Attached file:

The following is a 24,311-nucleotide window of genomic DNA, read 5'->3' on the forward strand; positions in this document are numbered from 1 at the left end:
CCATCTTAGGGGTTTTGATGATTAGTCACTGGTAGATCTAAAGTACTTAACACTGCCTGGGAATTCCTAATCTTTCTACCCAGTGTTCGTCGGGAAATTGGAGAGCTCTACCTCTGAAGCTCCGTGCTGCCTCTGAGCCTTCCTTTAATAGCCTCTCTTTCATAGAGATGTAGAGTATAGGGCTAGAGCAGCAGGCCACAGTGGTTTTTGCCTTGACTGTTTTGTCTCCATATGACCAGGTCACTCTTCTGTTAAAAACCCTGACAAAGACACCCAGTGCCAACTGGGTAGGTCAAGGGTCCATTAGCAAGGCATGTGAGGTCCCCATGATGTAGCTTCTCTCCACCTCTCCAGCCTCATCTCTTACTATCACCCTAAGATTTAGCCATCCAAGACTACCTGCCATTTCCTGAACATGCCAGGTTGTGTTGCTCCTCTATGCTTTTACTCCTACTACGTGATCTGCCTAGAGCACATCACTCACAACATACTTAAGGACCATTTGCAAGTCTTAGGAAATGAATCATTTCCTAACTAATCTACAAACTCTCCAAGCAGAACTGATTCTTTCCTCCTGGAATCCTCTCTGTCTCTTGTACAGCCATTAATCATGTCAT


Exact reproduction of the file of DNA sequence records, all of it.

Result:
The following is a 24,311-nucleotide window of genomic DNA, read 5'->3' on the forward strand; positions in this document are numbered from 1 at the left end:
CCATCTTAGGGGTTTTGATGATTAGTCACTGGTAGATCTAAAGTACTTAACACTGCCTGGGAATTCCTAATCTTTCTACCCAGTGTTCGTCGGGAAATTGGAGAGCTCTACCTCTGAAGCTCCGTGCTGCCTCTGAGCCTTCCTTTAATAGCCTCTCTTTCATAGAGATGTAGAGTATAGGGCTAGAGCAGCAGGCCACAGTGGTTTTTGCCTTGACTGTTTTGTCTCCATATGACCAGGTCACTCTTCTGTTAAAAACCCTGACAAAGACACCCAGTGCCAACTGGGTAGGTCAAGGGTCCATTAGCAAGGCATGTGAGGTCCCCATGATGTAGCTTCTCTCCACCTCTCCAGCCTCATCTCTTACTATCACCCTAAGATTTAGCCATCCAAGACTACCTGCCATTTCCTGAACATGCCAGGTTGTGTTGCTCCTCTATGCTTTTACTCCTACTACGTGATCTGCCTAGAGCACATCACTCACAACATACTTAAGGACCATTTGCAAGTCTTAGGAAATGAATCATTTCCTAACTAATCTACAAACTCTCCAAGCAGAACTGATTCTTTCCTCCTGGAATCCTCTCTGTCTCTTGTACAGCCATTAATCATGTCAT